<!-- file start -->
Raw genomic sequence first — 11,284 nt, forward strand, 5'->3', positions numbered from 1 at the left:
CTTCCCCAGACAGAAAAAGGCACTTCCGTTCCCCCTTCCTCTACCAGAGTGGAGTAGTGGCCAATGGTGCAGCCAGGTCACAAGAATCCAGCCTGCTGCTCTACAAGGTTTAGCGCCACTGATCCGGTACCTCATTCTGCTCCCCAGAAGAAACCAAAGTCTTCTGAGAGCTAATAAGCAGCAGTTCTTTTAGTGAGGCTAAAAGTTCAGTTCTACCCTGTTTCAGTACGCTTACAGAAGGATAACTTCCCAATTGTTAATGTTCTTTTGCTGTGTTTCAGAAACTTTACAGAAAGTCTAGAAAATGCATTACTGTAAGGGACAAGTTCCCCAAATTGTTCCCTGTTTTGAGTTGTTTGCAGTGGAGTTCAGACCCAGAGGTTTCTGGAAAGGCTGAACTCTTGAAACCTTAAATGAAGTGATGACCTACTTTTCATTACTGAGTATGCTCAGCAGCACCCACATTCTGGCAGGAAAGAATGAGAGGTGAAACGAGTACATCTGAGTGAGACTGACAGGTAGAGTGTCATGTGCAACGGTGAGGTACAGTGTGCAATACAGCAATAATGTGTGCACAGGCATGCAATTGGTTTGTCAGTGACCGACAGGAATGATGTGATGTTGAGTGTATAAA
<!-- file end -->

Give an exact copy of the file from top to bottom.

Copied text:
Raw genomic sequence first — 11,284 nt, forward strand, 5'->3', positions numbered from 1 at the left:
CTTCCCCAGACAGAAAAAGGCACTTCCGTTCCCCCTTCCTCTACCAGAGTGGAGTAGTGGCCAATGGTGCAGCCAGGTCACAAGAATCCAGCCTGCTGCTCTACAAGGTTTAGCGCCACTGATCCGGTACCTCATTCTGCTCCCCAGAAGAAACCAAAGTCTTCTGAGAGCTAATAAGCAGCAGTTCTTTTAGTGAGGCTAAAAGTTCAGTTCTACCCTGTTTCAGTACGCTTACAGAAGGATAACTTCCCAATTGTTAATGTTCTTTTGCTGTGTTTCAGAAACTTTACAGAAAGTCTAGAAAATGCATTACTGTAAGGGACAAGTTCCCCAAATTGTTCCCTGTTTTGAGTTGTTTGCAGTGGAGTTCAGACCCAGAGGTTTCTGGAAAGGCTGAACTCTTGAAACCTTAAATGAAGTGATGACCTACTTTTCATTACTGAGTATGCTCAGCAGCACCCACATTCTGGCAGGAAAGAATGAGAGGTGAAACGAGTACATCTGAGTGAGACTGACAGGTAGAGTGTCATGTGCAACGGTGAGGTACAGTGTGCAATACAGCAATAATGTGTGCACAGGCATGCAATTGGTTTGTCAGTGACCGACAGGAATGATGTGATGTTGAGTGTATAAA